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Tag: Anchorage House

Anchorage House ghost

Anchorage House.

Mount Allison University’s Anchorage House – where Mrs. Bennett still roams the halls.

Anchorage House is a beautiful old mansion sitting like a grand gentleman on the Mount Allison University campus. The old man has a white beard, white hair, wears a black top hat on and is rather stout. He looks distinguished in the daylight, inviting enough to come in for a cup of coffee or a snifter of brandy. But looks can be deceiving and he can be quite the different sort in times of quiet, especially in the fall when the shadows of autumn grow to collect secrets.

I worked in Anchorage House for a few years. My office was on the second floor of the three storey building and it was a beaut. Hardwood floors and panelling, high ceilings and crown mouldings, windows with a view of tall elm trees and student life passing by. It was a cozy place to do business in fall. Usually.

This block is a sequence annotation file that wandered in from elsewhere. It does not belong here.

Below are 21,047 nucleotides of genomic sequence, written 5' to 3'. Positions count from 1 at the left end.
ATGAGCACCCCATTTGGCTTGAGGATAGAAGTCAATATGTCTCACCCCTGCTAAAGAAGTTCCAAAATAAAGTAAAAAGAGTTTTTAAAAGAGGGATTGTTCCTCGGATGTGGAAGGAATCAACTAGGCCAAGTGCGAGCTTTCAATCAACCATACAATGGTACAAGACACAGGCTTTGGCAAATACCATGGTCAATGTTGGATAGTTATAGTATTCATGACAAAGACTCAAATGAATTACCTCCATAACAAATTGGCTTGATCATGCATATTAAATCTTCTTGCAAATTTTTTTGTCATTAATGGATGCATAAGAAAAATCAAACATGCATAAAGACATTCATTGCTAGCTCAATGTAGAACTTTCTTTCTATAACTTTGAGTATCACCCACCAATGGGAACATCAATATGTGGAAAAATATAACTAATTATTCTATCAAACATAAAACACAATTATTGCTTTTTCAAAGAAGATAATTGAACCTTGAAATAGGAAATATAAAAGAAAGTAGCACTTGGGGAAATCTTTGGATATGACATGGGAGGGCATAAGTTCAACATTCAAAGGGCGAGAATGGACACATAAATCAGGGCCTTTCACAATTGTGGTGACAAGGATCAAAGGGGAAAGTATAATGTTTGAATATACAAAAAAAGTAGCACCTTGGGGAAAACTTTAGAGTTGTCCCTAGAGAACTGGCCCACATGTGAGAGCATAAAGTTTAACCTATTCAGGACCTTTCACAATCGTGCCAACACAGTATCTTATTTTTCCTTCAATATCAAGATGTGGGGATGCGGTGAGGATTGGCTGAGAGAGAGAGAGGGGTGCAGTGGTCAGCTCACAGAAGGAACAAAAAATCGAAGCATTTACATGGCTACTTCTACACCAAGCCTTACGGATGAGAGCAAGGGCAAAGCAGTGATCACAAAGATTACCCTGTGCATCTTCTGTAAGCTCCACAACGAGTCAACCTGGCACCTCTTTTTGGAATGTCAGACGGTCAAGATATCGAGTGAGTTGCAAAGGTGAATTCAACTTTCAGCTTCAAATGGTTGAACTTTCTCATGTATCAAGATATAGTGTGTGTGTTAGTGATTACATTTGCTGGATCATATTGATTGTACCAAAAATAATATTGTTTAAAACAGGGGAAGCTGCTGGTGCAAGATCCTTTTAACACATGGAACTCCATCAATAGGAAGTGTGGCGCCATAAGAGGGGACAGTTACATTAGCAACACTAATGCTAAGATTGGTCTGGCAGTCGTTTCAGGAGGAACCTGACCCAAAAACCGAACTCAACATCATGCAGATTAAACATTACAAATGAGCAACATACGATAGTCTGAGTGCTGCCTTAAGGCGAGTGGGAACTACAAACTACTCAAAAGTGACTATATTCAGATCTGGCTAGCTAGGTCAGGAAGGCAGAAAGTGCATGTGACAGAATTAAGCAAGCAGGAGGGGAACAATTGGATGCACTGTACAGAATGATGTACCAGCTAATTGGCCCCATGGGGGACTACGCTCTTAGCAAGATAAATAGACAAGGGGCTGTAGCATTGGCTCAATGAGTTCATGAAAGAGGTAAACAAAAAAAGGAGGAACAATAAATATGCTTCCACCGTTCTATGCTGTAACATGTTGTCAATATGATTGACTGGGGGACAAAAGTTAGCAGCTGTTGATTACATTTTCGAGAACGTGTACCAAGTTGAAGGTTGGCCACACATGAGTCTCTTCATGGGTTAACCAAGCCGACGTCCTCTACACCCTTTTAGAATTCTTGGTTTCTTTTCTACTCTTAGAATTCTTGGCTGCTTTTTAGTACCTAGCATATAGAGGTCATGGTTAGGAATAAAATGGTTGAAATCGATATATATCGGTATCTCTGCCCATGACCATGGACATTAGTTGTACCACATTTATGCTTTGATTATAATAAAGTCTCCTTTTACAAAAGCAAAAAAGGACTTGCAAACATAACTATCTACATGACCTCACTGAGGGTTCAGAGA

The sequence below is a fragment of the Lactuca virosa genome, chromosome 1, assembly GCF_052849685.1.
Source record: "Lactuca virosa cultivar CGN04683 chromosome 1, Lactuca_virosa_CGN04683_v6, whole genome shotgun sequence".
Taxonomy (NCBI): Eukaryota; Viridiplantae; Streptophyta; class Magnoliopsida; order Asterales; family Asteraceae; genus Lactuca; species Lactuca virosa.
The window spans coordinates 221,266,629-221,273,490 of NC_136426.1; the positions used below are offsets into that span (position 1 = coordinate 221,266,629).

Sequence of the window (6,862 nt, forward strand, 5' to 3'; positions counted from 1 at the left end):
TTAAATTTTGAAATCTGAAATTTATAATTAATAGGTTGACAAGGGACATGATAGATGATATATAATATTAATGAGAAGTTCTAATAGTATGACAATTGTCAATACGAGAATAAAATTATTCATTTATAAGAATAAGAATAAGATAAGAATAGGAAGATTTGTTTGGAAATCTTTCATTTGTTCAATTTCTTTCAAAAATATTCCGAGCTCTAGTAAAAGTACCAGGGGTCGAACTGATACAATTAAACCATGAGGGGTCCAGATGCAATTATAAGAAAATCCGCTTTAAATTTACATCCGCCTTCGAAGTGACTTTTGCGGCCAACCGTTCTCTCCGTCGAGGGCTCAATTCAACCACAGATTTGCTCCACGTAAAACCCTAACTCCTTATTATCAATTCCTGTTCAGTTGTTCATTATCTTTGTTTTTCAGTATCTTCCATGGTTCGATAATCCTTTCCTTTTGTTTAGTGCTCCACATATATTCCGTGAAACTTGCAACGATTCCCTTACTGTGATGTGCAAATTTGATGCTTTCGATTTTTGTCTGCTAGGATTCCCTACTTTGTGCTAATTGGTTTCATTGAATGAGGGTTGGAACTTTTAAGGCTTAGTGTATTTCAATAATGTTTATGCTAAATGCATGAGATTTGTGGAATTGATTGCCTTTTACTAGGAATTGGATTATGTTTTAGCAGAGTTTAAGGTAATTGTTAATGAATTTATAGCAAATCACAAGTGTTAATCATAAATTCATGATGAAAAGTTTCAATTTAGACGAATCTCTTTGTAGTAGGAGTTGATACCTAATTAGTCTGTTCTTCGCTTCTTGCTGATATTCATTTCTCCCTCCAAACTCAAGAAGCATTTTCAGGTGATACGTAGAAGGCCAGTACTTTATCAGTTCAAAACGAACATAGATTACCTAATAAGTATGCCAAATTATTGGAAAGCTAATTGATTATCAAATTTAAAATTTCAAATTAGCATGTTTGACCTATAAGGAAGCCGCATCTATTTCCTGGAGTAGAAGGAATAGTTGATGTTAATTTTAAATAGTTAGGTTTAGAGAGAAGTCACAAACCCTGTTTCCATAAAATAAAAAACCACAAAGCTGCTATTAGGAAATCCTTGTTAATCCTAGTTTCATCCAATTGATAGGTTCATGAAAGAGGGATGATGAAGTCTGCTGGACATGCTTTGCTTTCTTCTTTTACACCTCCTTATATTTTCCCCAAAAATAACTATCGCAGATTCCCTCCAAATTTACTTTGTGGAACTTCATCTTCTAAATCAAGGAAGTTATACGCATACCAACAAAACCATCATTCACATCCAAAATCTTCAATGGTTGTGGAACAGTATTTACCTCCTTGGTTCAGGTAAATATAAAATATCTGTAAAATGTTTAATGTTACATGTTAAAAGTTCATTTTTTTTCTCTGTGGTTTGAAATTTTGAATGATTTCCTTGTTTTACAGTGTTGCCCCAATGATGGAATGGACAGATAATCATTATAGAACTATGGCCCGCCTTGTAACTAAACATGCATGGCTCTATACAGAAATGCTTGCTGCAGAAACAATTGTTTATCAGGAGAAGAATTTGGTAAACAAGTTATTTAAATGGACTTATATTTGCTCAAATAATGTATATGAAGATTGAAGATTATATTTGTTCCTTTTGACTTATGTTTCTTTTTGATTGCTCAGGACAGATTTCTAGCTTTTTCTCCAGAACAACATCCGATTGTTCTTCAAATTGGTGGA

Anchorage House was built in 1892 by a Sackville, N.B. lawyer and then sold to a doctor in 1906. In 1933 the home was bought by retired Mariner Captain Ronald V. Bennett, brother to the 1930s Canadian prime minister Viscount Richard Bedford Bennett. My office was once the bedroom of the captain’s wife.

It would have been a nice spot for a bedroom as it looked out to the landing, where the first floor stairs met the second floor. Mrs. Bennett could see whoever it was climbing up the staircase and probably watched her children nightly, ensuring they went to bed on time.

The story goes though, that her two sons died fighting in the Second World War. Their mother was distraught at the loss, often climbing the stairs to visit their empty rooms. It was said she did this even after her death many years later. I know this is true, I’ve heard her.